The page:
Panic sets in and the mind runs at what seems to be 1,000mph. Adrenaline rises and you quickly calculate what needs to be done in a matter of seconds . . or the death sinks in and you see it as real. First there is disbelief . . then a wave of . . "somebody HELP???? . . Please" . . we want somebody, somewhere to make this horror go away. We at that moment know we can't fix this in our own power no matter how hard we try but are accutely aware of what the problem is.

At that time, even a hardened atheist wants help (of the divine kind) and they do say there are no atheists in a foxhole.

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Most religious beliefs - the false ones - do fall apart under reason. (i.e. why would God be so cruel to take my child for another angel?). The problem is that people conclude in line with the desires of their heart that therefore there is no God, failing to realize that conclusion too is against reason.

We can see how the truth is refreshing for responsive people, as it is based on facts and reason, not emotion.

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I agree wholeheartedly that true worship is a matter of reason and emotion. God is Love, so that part is vital - if we don't love, we won't get to know him (hm...sounds familiar...) But Jehovah also wants a sacred service with our power of reason. What true worship and faith is NOT is GULLIBILITY, and that is why atheists and other people who in some fashion don't let God in their lives will REDEFINE FAITH as belief in something for which there is no proof. The two-fold basis for belief in a Creator, in somone greater that we humans are, is reason - we can't have this complex universe without someone to design and sustain it, and our collective human experience is that something doesn't exist without something to bring it into existence; and emotion - we have it in our very being to search for him, a guide, a direction, and a goal. People who do not believe in God tend to put something or someone in his place - money, science, technology, the human mind, sensual desires, one's country or race, and it goes on.

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People created (Satan) a whole theory about the origin of life to not accept the obvious. Creation. (Hebrews 3:4).

Scientists confusing the credulity and faith.

It's different to say "I believe in God" and other to become suicide bomber because you believe that it is divine work (Muslims). Yes, a suicide bomber through knowledge can change way of thinking.

For us, the true Christians are different things.

Faith can be likened to a chain with links of confidence and trust that bind man to God. But this kind of faith is something that is cultivated, it is not something that we are born with. The Bible say:"Faith follows the thing heard. In turn the thing heard is through the word about Christ. "(Romans 10:17). True faith, involves more than just possessing knowledge or believing that something is true. It also involves the heart—the seat of motivation. Romans 10:10 says: “With the heart one exercises faith.” Faith grows and becomes stronger as motivated to act on God’s promises and as see the evidence of his blessing.( g00 3/8 p. 26, g 11/1 p. 28-29)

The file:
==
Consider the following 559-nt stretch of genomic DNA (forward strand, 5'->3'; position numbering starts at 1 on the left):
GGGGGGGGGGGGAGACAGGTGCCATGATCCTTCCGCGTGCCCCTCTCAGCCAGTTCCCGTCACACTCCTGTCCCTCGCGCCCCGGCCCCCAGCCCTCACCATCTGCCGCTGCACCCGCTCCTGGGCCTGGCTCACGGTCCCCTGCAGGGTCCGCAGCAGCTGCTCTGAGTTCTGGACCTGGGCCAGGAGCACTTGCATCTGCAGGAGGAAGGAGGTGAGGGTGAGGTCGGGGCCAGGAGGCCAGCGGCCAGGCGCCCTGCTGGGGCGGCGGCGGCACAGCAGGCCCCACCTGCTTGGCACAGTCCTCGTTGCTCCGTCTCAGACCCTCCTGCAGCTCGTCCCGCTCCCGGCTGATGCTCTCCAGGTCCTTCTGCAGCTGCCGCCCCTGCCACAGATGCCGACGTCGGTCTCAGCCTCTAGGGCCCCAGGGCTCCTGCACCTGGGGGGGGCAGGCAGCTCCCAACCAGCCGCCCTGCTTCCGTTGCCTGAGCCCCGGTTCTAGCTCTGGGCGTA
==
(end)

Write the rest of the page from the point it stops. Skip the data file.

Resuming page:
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It's a loaded article for sure. In the Scientific American version...


... it compares intuitive thinking with analytical thinking. And then at the end someone is cited making this statement: "Obviously, this study doesn't prove the nonexistence of God. But it poses a challenge to believers: If God exists, and if believing in God is perfectly rational, then why does increasing rational thinking tend to decrease belief in God?"

The answer is because the worlds belief in God is based on fluff, not on accurate knowledge. How different we are as Bible students, using analytical thinking to build our faith in God's word.

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The premise of these analysis is so convuluded that you can't make heads or tails with examining your head first. They, like other analyst obfuscate a delineation of truth and lie, just like Satan did. They blurr and delve into yourself as having the issue instead what is really going on. I read a few paragraphs and go on to the next topic because they have nothing constructive to say to benefit anyone. Instead the waters of information become so murky that you are scared to stick your foot in. Next news please . . .